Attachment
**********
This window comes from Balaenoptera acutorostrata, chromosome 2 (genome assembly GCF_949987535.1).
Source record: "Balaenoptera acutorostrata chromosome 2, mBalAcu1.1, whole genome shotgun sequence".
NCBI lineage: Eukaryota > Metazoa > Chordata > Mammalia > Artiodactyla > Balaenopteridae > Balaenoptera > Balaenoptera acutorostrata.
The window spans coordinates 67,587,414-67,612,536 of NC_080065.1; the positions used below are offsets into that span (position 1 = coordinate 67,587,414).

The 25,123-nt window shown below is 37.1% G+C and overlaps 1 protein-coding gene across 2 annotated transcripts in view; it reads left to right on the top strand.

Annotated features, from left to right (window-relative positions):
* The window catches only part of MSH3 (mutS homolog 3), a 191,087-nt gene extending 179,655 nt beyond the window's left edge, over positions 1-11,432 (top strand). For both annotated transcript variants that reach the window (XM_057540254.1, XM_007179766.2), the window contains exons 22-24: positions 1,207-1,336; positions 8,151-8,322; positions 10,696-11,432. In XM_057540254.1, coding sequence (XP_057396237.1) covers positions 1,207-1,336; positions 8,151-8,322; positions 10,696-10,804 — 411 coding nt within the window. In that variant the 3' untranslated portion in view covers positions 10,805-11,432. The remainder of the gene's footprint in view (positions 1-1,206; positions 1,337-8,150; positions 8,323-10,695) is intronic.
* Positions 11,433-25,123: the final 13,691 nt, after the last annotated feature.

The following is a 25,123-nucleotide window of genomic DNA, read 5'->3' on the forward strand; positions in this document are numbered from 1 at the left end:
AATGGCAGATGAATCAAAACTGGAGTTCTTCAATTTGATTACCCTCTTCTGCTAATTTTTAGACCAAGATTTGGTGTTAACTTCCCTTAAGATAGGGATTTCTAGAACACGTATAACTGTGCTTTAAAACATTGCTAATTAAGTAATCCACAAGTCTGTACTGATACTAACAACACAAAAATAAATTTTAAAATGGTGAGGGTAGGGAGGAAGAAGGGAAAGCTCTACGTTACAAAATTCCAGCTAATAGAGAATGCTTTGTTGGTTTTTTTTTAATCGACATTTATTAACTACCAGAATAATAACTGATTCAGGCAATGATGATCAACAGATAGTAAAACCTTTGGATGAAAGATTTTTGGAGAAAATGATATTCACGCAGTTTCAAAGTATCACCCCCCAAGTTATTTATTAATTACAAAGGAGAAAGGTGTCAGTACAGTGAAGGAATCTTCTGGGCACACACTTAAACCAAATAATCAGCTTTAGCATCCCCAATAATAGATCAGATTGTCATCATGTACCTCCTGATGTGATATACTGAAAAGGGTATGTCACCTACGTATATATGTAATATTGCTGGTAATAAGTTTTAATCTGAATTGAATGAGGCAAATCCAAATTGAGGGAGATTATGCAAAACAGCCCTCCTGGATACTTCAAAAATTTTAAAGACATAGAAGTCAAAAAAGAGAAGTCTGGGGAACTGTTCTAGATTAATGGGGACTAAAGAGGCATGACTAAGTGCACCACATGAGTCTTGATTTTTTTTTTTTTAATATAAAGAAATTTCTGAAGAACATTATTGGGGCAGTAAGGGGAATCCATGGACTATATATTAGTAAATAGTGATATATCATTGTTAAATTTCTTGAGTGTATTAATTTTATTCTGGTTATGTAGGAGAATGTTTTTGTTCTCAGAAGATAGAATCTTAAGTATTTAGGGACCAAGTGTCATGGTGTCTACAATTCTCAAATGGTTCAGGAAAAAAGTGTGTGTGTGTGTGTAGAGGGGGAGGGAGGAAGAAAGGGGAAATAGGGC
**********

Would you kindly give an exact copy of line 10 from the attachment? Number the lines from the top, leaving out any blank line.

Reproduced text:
AATGGCAGATGAATCAAAACTGGAGTTCTTCAATTTGATTACCCTCTTCTGCTAATTTTTAGACCAAGATTTGGTGTTAACTTCCCTTAAGATAGGGATTTCTAGAACACGTATAACTGTGCTTTAAAACATTGCTAATTAAGTAATCCACAAGTCTGTACTGATACTAACAACACAAAAATAAATTTTAAAATGGTGAGGGTAGGGAGGAAGAAGGGAAAGCTCTACGTTACAAAATTCCAGCTAATAGAGAATGCTTTGTTGGTTTTTTTTTAATCGACATTTATTAACTACCAGAATAATAACTGATTCAGGCAATGATGATCAACAGATAGTAAAACCTTTGGATGAAAGATTTTTGGAGAAAATGATATTCACGCAGTTTCAAAGTATCACCCCCCAAGTTATTTATTAATTACAAAGGAGAAAGGTGTCAGTACAGTGAAGGAATCTTCTGGGCACACACTTAAACCAAATAATCAGCTTTAGCATCCCCAATAATAGATCAGATTGTCATCATGTACCTCCTGATGTGATATACTGAAAAGGGTATGTCACCTACGTATATATGTAATATTGCTGGTAATAAGTTTTAATCTGAATTGAATGAGGCAAATCCAAATTGAGGGAGATTATGCAAAACAGCCCTCCTGGATACTTCAAAAATTTTAAAGACATAGAAGTCAAAAAAGAGAAGTCTGGGGAACTGTTCTAGATTAATGGGGACTAAAGAGGCATGACTAAGTGCACCACATGAGTCTTGATTTTTTTTTTTTTAATATAAAGAAATTTCTGAAGAACATTATTGGGGCAGTAAGGGGAATCCATGGACTATATATTAGTAAATAGTGATATATCATTGTTAAATTTCTTGAGTGTATTAATTTTATTCTGGTTATGTAGGAGAATGTTTTTGTTCTCAGAAGATAGAATCTTAAGTATTTAGGGACCAAGTGTCATGGTGTCTACAATTCTCAAATGGTTCAGGAAAAAAGTGTGTGTGTGTGTGTAGAGGGGGAGGGAGGAAGAAAGGGGAAATAGGGC